Wild Animals Poop in the Woods, So Why Can’t My Dog?
It’s a beautiful day, so you head to the woods for a hike. You grab your dog and pack a lunch, along with a leash, extra water and a bowl for Fido, and last but not least, the poop bags. But if you’re hiking in the woods, and no one is around to see that you didn’t pick up after your dog, does it really matter? After all, the deer, squirrels, birds, and bears all poop in the woods, and no one picks up after them. So what gives?
Well, the first and foremost reason is safety of other visitors. Assuming your dog just did his duty on the trail, the next person to come down the trail shouldn’t have to dodge his landmines. You wouldn’t want someones kid to step in that, or for our own child to step in someone else’s dog feces. Therefore, they must be picked up and deposited at the nearest poop station. True, poop is not exactly an environmental threat on the order of carbon pollution, nuclear waste, or a Superfund site. Still, the risk from poop can be more than just a mess on your shoes. Dogs can harbor lots of viruses, bacteria and parasites — including harmful pathogens like e coli, giardia and salmonella. A single gram of feces contains an estimated 23 million bacteria! Studies have traced 20 to 30 percent of the bacteria in water samples from urban watersheds to dog waste. Just two to three days of waste from 100 dogs can contribute enough bacteria, nitrogen and phosphorous to close 20 miles of a bay-watershed to swimming and shellfishing, according to the U.S. Environmental Protection Agency. It also can get into the air we breathe: a recent study of air samples in Cleveland, Ohio, and Detroit, Mich., found that 10 to 50 percent of the bacteria came from dog poop.
When it comes down to actually being responsible, only about 60 percent of dog owners pick up after their pets. Among the excuses offered by the 40 percent who don’t pick up: “Because eventually it goes away;” “too much work;” “small dog, small waste;” “it’s in my yard;” or my personal favorite “it’s in the woods, and that’s where other wildlife poop.”
There is some truth to this last statement…wild animals do go to the bathroom in the wilderness. It’s clear that the scat from wildlife provides an essential benefit to the ecosystem. Wild animals are consuming resources and nutrients from the ecosystem, and then promptly returning those same resources and nutrients. Essentially, the system is a closed loop with no net gain or loss in nutrients or resources. In fact, some research as shown that seedlings are much more likely to germinate after passing through a bear’s internal system compared to simply dropping off the plant. This is because seeds from plants like Chokecherry have a thick, durable seed coat that needs to be broken down for the seed to germinate – a service the bear’s stomach performs remarkably well.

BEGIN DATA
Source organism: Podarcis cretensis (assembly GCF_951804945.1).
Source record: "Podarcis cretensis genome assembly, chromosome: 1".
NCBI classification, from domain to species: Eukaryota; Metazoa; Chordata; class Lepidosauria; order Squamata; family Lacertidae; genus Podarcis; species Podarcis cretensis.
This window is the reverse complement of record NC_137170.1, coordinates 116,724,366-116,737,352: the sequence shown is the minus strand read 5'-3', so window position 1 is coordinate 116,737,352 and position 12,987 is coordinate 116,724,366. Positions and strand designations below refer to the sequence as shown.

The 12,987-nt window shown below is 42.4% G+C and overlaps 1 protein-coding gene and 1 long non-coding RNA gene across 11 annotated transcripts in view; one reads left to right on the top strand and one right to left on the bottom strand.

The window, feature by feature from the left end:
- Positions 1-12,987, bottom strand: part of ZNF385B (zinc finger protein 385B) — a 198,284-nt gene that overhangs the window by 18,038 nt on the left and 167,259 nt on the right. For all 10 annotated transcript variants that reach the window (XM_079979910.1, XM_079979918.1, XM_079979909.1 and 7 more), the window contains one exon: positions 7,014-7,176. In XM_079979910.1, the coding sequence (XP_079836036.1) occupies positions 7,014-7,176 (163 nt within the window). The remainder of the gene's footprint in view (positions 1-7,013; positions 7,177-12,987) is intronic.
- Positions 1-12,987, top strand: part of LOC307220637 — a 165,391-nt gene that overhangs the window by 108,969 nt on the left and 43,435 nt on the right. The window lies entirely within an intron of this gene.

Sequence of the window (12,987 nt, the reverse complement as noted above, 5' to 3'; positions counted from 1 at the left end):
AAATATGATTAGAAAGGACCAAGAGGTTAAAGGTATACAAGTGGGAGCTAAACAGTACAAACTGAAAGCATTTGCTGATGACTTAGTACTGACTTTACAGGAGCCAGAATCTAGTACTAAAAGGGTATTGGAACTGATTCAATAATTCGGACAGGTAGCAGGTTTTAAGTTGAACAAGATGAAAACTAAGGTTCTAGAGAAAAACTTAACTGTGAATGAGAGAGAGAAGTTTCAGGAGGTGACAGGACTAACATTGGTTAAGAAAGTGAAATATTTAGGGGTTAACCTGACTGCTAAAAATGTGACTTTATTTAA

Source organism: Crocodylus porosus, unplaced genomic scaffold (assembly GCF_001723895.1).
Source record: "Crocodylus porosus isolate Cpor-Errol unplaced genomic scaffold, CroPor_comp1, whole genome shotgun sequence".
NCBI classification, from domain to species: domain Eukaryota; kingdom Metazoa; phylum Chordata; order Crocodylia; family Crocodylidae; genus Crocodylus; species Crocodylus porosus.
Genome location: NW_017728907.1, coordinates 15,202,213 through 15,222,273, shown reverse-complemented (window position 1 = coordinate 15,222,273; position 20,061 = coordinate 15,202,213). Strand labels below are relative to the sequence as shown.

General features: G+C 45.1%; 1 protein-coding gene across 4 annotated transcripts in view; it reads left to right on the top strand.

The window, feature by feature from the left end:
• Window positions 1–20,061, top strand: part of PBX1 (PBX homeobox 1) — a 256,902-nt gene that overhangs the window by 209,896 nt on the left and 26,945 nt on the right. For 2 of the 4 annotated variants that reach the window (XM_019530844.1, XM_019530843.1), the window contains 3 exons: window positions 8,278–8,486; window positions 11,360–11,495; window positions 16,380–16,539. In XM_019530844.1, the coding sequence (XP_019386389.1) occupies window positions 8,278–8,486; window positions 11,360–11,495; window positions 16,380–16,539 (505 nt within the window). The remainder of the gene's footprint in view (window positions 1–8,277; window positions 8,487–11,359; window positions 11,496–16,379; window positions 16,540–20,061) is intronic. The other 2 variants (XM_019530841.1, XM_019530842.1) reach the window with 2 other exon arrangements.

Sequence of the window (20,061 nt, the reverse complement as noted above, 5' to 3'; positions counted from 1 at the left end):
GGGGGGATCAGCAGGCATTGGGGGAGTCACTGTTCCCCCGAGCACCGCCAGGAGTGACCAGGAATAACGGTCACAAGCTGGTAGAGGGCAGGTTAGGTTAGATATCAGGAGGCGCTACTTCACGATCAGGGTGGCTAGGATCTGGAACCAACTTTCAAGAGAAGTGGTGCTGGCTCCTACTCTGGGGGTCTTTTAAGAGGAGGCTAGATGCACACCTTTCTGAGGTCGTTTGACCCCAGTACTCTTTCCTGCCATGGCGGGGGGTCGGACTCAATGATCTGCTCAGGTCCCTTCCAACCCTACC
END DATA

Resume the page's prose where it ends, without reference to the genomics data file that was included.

When we start adding in nutrients from pet waste, the ecosystem balance is thrown out of equilibrium. Our dogs likely aren’t eating wild-grapes, Chokecherry, or other native plants from the ecosystems they leave their waste in, but instead eating nutrient heavy pet-foods designed to give them a complete and healthy diet. Unfortunately, these same pet foods result in excess nutrients in our outdoor spaces if pet waste isn’t picked up.
Pet waste adds excess nutrients like nitrogen and phosphorus to the environment. Excess of these nutrients in many ecosystems creates unstable conditions that allow algae blooms to cloud our rivers, lakes, and streams, and create an easy habitat for invasive weeds to grow. Although it’s easy for us to say, “Well, it’s only my dog pooping in the woods,” across the US, 83 million pet dogs produce 10.6 million tons (that’s 21,200,000,000 pounds) of poop every year, each pound adding excess nutrients to the ecosystem if the waste isn’t disposed of properly.
Responsible pet ownership means doing our “doody” to pick up our pet’s waste. Pet waste needs to be bagged and packed out. Or if you are adamant that you don’t want to carry a baggie of dog feces for the remainder of your hike, pack a small trowel with you and in back-country environments, pet waste (and even human waste) can be deposited in a 6-8″ deep hole at least 200 feet (70 big steps) away from any water sources. Always remember to leave no trace and pack out what you pack in.